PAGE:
EIM32125 - Travel expenses: travel for necessary attendance: fixed term appointments and agency workers: fixed term appointments
A period of attendance at a workplace for a limited duration does not make that place a temporary workplace if the employee attends in the course of a period of continuous work (see EIM32080) that can be expected to last for all, or almost all, of the period for which he or she is likely to hold, or continue to hold, that employment. In these cases the 24 month rule (see EIM32080) is overridden and the workplace is a permanent workplace.
The legislation does not define almost all of the period of the employment. You should not normally challenge relief under this paragraph where the likely duration of work at a workplace is less than 80% of the likely duration of the employment.
The place where an employee works does not of itself determine who is his or her employer. Nevertheless, when someone is sent to work at a particular workplace for, say, 18 months, it is always necessary to consider whether the secondment is part of the duties of a continuing employment or whether it involves taking up a different employment.
In most cases the position will be straightforward. The secondment may be in the course of a long term employment during which the employee can expect to move from office to office for different periods in the course of the employment. Conversely, in some industries there is a pattern of casual employment, where an employee may be taken on to work at a single site for a short period. However, there are cases where the position is less clear-cut.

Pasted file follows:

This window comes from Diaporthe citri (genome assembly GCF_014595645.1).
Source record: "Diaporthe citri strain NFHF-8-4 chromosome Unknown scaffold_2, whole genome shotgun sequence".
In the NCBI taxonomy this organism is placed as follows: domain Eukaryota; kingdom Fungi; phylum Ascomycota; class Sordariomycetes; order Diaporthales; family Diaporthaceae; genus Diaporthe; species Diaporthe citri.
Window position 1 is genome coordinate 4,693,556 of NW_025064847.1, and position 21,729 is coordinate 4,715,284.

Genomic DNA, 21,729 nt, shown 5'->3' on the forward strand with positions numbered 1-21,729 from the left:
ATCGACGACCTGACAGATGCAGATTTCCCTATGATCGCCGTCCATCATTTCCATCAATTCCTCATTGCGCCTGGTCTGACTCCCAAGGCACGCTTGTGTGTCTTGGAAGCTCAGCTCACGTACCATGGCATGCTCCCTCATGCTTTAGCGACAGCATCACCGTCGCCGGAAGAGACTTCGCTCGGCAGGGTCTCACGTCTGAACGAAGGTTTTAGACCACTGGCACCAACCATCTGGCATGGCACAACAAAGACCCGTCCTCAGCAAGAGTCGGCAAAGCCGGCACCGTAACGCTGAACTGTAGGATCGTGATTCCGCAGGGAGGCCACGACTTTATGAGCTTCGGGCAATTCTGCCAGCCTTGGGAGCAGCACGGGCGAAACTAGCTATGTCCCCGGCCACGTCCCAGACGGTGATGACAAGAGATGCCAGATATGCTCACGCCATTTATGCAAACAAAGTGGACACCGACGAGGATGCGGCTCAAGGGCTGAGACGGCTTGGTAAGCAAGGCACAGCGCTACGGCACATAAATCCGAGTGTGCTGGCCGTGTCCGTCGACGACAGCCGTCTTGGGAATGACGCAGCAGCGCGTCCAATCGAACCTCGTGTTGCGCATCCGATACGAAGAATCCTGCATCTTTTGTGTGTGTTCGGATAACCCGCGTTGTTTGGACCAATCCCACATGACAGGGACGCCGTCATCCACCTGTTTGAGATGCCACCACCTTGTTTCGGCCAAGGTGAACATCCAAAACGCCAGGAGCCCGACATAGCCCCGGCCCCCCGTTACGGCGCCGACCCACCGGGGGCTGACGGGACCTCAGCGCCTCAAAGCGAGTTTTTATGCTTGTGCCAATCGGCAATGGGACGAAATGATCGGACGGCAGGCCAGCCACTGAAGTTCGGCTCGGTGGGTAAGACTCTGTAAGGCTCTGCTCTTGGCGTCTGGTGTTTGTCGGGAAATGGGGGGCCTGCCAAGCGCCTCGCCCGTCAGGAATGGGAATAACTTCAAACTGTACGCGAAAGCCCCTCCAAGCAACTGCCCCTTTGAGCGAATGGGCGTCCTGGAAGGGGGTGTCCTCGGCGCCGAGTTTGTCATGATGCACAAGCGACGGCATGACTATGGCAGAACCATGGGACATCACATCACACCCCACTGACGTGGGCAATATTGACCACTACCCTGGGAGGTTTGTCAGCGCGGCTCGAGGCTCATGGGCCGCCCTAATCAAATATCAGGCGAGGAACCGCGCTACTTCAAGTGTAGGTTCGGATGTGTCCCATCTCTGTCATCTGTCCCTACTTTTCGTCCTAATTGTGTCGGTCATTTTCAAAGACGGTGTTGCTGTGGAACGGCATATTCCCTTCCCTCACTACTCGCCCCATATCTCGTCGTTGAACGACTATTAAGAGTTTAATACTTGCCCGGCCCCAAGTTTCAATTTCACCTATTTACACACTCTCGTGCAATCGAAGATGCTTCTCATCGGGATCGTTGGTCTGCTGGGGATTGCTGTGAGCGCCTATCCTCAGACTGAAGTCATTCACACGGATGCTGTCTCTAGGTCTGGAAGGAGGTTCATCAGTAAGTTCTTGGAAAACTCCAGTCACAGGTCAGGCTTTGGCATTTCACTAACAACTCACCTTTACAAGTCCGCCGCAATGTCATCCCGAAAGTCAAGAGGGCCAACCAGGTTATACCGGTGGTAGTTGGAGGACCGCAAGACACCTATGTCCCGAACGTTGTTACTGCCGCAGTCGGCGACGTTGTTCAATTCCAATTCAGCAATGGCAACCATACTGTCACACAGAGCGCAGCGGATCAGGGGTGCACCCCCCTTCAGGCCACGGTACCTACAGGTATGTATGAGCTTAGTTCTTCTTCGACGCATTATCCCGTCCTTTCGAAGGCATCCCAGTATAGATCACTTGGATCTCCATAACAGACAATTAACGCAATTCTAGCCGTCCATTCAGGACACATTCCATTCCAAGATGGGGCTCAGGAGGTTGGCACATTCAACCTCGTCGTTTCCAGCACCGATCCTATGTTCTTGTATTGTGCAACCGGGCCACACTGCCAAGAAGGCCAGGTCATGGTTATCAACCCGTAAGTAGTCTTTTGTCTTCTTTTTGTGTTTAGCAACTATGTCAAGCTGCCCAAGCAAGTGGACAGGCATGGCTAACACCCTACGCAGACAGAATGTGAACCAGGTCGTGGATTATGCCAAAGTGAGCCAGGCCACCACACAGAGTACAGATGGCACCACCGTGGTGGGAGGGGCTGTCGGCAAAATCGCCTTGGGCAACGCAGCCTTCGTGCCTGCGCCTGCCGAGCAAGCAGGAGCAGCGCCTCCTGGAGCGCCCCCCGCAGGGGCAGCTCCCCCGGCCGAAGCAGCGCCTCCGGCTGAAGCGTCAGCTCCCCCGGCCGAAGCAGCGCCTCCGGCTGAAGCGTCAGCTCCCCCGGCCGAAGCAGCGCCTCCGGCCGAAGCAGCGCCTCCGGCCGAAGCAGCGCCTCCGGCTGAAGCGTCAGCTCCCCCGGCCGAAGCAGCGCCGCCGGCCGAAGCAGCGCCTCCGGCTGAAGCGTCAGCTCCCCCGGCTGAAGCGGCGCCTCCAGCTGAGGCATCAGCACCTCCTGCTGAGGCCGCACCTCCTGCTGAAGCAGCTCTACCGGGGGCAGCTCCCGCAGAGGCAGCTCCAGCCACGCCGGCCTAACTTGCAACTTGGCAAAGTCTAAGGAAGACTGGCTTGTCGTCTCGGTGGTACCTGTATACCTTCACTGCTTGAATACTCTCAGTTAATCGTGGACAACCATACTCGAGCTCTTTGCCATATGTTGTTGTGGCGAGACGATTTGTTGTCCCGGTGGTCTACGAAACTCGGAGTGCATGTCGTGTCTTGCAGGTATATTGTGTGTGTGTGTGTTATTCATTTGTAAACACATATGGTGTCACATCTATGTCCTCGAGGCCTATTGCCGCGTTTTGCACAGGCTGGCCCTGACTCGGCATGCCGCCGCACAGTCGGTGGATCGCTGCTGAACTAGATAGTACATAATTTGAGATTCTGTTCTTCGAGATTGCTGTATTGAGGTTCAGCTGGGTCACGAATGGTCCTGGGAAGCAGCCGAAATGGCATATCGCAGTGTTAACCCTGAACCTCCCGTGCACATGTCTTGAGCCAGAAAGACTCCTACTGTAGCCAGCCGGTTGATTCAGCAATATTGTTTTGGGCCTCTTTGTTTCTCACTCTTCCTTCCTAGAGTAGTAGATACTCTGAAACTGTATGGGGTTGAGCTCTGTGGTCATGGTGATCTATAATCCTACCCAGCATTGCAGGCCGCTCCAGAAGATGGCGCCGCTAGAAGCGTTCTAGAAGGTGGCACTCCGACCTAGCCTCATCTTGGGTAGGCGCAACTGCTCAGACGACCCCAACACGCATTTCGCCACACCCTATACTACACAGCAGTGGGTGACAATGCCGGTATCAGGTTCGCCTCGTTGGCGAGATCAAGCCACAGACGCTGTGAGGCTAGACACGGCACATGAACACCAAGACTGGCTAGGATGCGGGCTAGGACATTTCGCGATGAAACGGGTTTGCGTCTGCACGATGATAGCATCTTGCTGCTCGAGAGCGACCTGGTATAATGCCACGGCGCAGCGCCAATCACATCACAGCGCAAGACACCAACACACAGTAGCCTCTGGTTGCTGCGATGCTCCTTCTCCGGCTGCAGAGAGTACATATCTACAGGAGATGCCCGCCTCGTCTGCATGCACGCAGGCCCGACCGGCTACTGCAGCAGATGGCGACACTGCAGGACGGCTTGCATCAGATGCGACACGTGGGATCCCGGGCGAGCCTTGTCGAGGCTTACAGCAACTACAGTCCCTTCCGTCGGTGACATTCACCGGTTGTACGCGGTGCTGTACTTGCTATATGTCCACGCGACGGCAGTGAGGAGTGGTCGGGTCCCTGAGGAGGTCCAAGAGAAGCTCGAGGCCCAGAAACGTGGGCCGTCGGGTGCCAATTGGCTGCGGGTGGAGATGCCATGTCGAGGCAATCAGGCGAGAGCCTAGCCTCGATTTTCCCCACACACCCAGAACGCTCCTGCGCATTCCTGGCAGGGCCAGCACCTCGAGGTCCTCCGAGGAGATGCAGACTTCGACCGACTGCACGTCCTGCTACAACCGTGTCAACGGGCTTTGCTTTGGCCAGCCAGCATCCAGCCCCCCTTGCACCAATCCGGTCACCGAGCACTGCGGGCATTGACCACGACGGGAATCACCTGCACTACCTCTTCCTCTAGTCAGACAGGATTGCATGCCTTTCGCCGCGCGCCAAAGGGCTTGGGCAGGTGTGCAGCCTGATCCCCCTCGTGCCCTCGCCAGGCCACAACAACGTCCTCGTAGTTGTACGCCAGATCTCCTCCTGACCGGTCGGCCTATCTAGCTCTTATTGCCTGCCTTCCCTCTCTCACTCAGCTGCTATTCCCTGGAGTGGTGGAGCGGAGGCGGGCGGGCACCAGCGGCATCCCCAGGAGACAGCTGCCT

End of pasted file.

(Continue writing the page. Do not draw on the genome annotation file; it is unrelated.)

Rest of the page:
A secondment may amount to acceptance of a new employment but this can only be determined on a case by case basis taking into account all relevant factors. Factors in favour of the secondment being a new employment would include a separate contract with a different employer, a termination of the previous employment and a major change in employment duties from those of the previous employment.
Factors pointing to a continuing employment before and after the secondment would include continuing rights under the contract of employment, such as pension or seniority rights or, in some cases, share scheme participation, and the same employer. (This text has been withheld because of exemptions in the Freedom of Information Act 2000)
The application of this rule is illustrated by a series of examples beginning at example EIM32126.
The position of employees on secondment is considered at example EIM32129.
The rule has a particular impact on agency workers, see EIM32130.
The position of site-based workers, particularly those in the construction industry, is considered at EIM32132.
This rule is modified where the employee works at a succession of workplaces but the change of workplace has no substantial effect on the employee's journey to work. All such workplaces are treated as the same workplace for the purpose of the legislation, see EIM32280. This rule should not be used to deny a deduction for travel to a workplace that would otherwise be a temporary workplace, where it is the final posting for someone whose contract of employment has lasted for at least 5 years, see EIM32133.
For case law on the fixed term appointment rule see EIM32137.
When considering whether a workplace is a temporary workplace, you should also consider the other tests listed at EIM32075